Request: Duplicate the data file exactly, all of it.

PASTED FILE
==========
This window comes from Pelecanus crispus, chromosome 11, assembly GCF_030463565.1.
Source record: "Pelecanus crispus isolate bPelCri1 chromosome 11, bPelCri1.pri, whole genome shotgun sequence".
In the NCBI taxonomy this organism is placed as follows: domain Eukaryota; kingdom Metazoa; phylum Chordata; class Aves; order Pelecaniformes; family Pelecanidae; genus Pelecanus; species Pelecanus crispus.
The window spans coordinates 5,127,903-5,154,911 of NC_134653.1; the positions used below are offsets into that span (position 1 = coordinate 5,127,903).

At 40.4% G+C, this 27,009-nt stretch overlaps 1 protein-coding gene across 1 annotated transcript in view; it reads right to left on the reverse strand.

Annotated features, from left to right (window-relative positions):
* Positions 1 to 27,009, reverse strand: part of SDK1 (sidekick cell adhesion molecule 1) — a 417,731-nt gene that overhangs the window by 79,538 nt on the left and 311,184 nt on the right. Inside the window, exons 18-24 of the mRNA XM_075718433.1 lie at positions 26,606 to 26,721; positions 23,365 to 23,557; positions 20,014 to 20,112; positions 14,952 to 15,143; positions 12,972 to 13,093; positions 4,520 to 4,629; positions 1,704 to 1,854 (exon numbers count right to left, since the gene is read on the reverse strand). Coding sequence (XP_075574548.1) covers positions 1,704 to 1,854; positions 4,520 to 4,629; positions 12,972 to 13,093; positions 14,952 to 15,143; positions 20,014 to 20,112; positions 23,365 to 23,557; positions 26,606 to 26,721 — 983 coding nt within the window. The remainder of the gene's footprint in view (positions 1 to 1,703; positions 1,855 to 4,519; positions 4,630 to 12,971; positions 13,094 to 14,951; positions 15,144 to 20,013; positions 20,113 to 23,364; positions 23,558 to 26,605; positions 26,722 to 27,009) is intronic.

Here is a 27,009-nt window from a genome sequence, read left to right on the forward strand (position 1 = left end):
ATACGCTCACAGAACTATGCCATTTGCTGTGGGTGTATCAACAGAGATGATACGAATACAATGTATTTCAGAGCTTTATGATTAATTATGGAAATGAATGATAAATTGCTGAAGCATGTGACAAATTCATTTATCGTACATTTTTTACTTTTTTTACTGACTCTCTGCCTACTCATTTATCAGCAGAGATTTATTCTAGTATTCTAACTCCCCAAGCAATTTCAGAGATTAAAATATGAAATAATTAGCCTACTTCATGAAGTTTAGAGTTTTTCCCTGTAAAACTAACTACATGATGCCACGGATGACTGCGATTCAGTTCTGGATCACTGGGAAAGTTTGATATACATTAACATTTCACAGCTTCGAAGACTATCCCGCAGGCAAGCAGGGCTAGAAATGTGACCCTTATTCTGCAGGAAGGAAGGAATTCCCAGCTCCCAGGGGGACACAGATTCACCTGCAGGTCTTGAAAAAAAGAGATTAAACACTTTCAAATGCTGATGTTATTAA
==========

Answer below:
This window comes from Pelecanus crispus, chromosome 11, assembly GCF_030463565.1.
Source record: "Pelecanus crispus isolate bPelCri1 chromosome 11, bPelCri1.pri, whole genome shotgun sequence".
In the NCBI taxonomy this organism is placed as follows: domain Eukaryota; kingdom Metazoa; phylum Chordata; class Aves; order Pelecaniformes; family Pelecanidae; genus Pelecanus; species Pelecanus crispus.
The window spans coordinates 5,127,903-5,154,911 of NC_134653.1; the positions used below are offsets into that span (position 1 = coordinate 5,127,903).

At 40.4% G+C, this 27,009-nt stretch overlaps 1 protein-coding gene across 1 annotated transcript in view; it reads right to left on the reverse strand.

Annotated features, from left to right (window-relative positions):
* Positions 1 to 27,009, reverse strand: part of SDK1 (sidekick cell adhesion molecule 1) — a 417,731-nt gene that overhangs the window by 79,538 nt on the left and 311,184 nt on the right. Inside the window, exons 18-24 of the mRNA XM_075718433.1 lie at positions 26,606 to 26,721; positions 23,365 to 23,557; positions 20,014 to 20,112; positions 14,952 to 15,143; positions 12,972 to 13,093; positions 4,520 to 4,629; positions 1,704 to 1,854 (exon numbers count right to left, since the gene is read on the reverse strand). Coding sequence (XP_075574548.1) covers positions 1,704 to 1,854; positions 4,520 to 4,629; positions 12,972 to 13,093; positions 14,952 to 15,143; positions 20,014 to 20,112; positions 23,365 to 23,557; positions 26,606 to 26,721 — 983 coding nt within the window. The remainder of the gene's footprint in view (positions 1 to 1,703; positions 1,855 to 4,519; positions 4,630 to 12,971; positions 13,094 to 14,951; positions 15,144 to 20,013; positions 20,113 to 23,364; positions 23,558 to 26,605; positions 26,722 to 27,009) is intronic.

Here is a 27,009-nt window from a genome sequence, read left to right on the forward strand (position 1 = left end):
ATACGCTCACAGAACTATGCCATTTGCTGTGGGTGTATCAACAGAGATGATACGAATACAATGTATTTCAGAGCTTTATGATTAATTATGGAAATGAATGATAAATTGCTGAAGCATGTGACAAATTCATTTATCGTACATTTTTTACTTTTTTTACTGACTCTCTGCCTACTCATTTATCAGCAGAGATTTATTCTAGTATTCTAACTCCCCAAGCAATTTCAGAGATTAAAATATGAAATAATTAGCCTACTTCATGAAGTTTAGAGTTTTTCCCTGTAAAACTAACTACATGATGCCACGGATGACTGCGATTCAGTTCTGGATCACTGGGAAAGTTTGATATACATTAACATTTCACAGCTTCGAAGACTATCCCGCAGGCAAGCAGGGCTAGAAATGTGACCCTTATTCTGCAGGAAGGAAGGAATTCCCAGCTCCCAGGGGGACACAGATTCACCTGCAGGTCTTGAAAAAAAGAGATTAAACACTTTCAAATGCTGATGTTATTAA